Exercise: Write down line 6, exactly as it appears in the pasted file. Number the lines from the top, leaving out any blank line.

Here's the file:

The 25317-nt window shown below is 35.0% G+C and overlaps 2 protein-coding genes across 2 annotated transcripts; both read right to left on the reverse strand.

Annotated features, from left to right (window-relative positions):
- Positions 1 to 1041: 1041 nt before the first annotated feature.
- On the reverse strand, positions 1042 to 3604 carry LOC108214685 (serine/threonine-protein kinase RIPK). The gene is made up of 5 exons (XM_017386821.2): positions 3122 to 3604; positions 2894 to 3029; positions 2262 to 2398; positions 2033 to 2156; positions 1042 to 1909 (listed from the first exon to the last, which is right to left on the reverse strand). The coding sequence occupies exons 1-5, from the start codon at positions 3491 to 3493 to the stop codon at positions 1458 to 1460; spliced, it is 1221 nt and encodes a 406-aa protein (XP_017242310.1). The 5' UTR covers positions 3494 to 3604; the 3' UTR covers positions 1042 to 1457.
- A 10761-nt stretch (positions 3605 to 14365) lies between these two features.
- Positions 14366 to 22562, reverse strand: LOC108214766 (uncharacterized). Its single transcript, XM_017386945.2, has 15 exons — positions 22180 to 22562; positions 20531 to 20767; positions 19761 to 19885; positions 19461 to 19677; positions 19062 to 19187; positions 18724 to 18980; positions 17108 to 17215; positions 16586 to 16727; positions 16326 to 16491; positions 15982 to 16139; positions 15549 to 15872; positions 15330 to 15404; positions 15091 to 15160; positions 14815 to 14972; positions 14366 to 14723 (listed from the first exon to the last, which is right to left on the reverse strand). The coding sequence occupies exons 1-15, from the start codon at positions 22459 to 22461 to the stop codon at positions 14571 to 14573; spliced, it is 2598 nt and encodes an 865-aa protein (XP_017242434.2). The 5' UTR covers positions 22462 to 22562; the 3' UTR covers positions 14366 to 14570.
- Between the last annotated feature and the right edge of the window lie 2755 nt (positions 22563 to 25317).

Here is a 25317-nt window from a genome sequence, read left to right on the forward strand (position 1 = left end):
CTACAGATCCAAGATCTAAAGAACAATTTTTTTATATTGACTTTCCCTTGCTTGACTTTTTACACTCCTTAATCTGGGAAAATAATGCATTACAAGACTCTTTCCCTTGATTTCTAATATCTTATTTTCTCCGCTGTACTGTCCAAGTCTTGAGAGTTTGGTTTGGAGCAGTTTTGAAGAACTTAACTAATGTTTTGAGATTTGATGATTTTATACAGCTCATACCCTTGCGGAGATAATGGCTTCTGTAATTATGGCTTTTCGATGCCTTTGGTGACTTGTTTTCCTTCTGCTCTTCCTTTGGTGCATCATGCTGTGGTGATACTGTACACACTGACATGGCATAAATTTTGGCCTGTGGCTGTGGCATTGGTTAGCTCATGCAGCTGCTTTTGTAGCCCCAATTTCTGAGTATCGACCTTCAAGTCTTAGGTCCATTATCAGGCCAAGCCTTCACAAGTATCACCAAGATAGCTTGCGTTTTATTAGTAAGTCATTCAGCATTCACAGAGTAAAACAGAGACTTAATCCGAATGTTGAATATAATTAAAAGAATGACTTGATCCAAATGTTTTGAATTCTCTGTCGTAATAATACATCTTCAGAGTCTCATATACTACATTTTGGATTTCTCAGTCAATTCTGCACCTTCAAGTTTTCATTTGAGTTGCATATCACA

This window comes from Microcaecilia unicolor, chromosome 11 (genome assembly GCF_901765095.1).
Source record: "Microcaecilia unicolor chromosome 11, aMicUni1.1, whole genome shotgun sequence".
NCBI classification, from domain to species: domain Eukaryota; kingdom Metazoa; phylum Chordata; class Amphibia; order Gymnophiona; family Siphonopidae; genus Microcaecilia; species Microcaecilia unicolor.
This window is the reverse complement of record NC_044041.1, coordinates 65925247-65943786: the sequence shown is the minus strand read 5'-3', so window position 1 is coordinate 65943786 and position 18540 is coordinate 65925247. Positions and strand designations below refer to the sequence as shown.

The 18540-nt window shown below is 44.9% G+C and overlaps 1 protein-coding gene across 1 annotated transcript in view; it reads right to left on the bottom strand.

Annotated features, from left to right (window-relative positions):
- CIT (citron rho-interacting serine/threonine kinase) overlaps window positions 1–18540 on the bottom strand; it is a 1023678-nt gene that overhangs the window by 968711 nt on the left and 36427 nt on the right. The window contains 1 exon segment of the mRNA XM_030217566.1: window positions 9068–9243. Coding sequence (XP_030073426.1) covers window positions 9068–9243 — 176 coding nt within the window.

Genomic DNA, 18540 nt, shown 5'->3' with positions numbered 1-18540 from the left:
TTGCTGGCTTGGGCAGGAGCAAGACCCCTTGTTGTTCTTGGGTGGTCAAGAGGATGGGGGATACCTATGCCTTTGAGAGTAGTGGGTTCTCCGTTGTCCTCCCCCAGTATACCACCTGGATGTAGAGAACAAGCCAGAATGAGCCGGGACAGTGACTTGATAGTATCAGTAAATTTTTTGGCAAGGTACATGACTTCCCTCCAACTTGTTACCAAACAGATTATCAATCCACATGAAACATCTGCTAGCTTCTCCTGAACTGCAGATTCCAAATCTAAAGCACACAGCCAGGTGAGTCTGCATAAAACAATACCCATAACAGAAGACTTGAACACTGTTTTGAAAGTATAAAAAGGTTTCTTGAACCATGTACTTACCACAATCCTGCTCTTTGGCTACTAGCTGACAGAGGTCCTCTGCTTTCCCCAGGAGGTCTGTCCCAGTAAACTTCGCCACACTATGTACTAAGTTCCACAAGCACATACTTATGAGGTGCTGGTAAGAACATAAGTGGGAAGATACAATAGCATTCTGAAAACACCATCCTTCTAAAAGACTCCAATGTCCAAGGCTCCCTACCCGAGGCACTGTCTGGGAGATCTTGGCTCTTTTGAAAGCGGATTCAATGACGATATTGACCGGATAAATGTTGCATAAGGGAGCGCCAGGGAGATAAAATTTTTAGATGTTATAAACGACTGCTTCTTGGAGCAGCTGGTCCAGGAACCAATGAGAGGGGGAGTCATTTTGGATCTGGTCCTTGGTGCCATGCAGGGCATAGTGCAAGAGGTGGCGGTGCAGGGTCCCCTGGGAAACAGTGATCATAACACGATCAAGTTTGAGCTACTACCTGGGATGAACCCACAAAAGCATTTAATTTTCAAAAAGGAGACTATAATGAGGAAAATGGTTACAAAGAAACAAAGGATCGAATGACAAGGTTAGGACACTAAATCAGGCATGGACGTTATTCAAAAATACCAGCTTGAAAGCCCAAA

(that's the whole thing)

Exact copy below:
- Positions 14366 to 22562, reverse strand: LOC108214766 (uncharacterized). Its single transcript, XM_017386945.2, has 15 exons — positions 22180 to 22562; positions 20531 to 20767; positions 19761 to 19885; positions 19461 to 19677; positions 19062 to 19187; positions 18724 to 18980; positions 17108 to 17215; positions 16586 to 16727; positions 16326 to 16491; positions 15982 to 16139; positions 15549 to 15872; positions 15330 to 15404; positions 15091 to 15160; positions 14815 to 14972; positions 14366 to 14723 (listed from the first exon to the last, which is right to left on the reverse strand). The coding sequence occupies exons 1-15, from the start codon at positions 22459 to 22461 to the stop codon at positions 14571 to 14573; spliced, it is 2598 nt and encodes an 865-aa protein (XP_017242434.2). The 5' UTR covers positions 22462 to 22562; the 3' UTR covers positions 14366 to 14570.